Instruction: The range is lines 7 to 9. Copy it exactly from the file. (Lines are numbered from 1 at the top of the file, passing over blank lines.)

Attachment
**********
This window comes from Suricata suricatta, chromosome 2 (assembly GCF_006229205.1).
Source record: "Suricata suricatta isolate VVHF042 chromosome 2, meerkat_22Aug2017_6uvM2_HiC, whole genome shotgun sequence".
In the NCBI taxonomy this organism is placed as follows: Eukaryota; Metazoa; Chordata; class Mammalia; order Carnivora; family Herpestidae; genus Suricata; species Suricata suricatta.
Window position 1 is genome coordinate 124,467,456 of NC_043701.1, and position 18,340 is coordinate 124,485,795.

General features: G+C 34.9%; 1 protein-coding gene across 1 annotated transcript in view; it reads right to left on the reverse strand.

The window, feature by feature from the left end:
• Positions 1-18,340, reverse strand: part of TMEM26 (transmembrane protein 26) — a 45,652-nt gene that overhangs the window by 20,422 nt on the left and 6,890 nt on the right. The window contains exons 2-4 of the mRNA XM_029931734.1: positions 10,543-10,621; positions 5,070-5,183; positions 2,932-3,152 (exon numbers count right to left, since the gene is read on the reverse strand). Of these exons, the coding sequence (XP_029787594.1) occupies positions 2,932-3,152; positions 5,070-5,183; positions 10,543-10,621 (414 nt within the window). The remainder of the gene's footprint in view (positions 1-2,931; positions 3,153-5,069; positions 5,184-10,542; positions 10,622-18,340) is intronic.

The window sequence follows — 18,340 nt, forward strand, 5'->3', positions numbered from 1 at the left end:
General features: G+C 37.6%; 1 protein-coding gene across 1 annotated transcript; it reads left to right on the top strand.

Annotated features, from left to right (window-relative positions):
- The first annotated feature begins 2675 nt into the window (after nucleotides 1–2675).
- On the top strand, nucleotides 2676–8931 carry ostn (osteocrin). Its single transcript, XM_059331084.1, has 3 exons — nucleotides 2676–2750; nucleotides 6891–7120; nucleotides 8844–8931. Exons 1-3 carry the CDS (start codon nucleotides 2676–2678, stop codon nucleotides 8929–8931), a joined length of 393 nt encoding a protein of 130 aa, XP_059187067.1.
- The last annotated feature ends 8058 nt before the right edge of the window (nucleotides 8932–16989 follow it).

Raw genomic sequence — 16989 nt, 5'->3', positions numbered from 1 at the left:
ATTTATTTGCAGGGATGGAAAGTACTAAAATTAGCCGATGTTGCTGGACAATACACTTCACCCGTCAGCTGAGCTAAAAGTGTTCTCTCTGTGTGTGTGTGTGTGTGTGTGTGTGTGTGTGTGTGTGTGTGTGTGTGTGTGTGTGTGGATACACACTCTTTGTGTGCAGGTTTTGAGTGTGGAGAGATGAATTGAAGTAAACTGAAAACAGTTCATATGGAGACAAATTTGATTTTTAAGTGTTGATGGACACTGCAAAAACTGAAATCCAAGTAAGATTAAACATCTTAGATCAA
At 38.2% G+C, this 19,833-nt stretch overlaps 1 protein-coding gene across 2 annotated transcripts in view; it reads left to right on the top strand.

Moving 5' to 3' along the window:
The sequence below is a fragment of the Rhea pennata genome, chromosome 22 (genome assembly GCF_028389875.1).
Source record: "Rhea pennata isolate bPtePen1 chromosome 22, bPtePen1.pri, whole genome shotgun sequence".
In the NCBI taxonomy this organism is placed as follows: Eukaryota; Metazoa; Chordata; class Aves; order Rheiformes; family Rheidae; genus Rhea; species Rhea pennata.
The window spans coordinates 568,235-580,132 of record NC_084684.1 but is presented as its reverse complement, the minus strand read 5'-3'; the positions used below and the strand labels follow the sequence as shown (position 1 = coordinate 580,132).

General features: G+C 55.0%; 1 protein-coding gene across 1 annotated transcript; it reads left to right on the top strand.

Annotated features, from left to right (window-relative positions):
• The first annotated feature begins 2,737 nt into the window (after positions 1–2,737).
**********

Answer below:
• Positions 1-18,340, reverse strand: part of TMEM26 (transmembrane protein 26) — a 45,652-nt gene that overhangs the window by 20,422 nt on the left and 6,890 nt on the right. The window contains exons 2-4 of the mRNA XM_029931734.1: positions 10,543-10,621; positions 5,070-5,183; positions 2,932-3,152 (exon numbers count right to left, since the gene is read on the reverse strand). Of these exons, the coding sequence (XP_029787594.1) occupies positions 2,932-3,152; positions 5,070-5,183; positions 10,543-10,621 (414 nt within the window). The remainder of the gene's footprint in view (positions 1-2,931; positions 3,153-5,069; positions 5,184-10,542; positions 10,622-18,340) is intronic.

The window sequence follows — 18,340 nt, forward strand, 5'->3', positions numbered from 1 at the left end:
General features: G+C 37.6%; 1 protein-coding gene across 1 annotated transcript; it reads left to right on the top strand.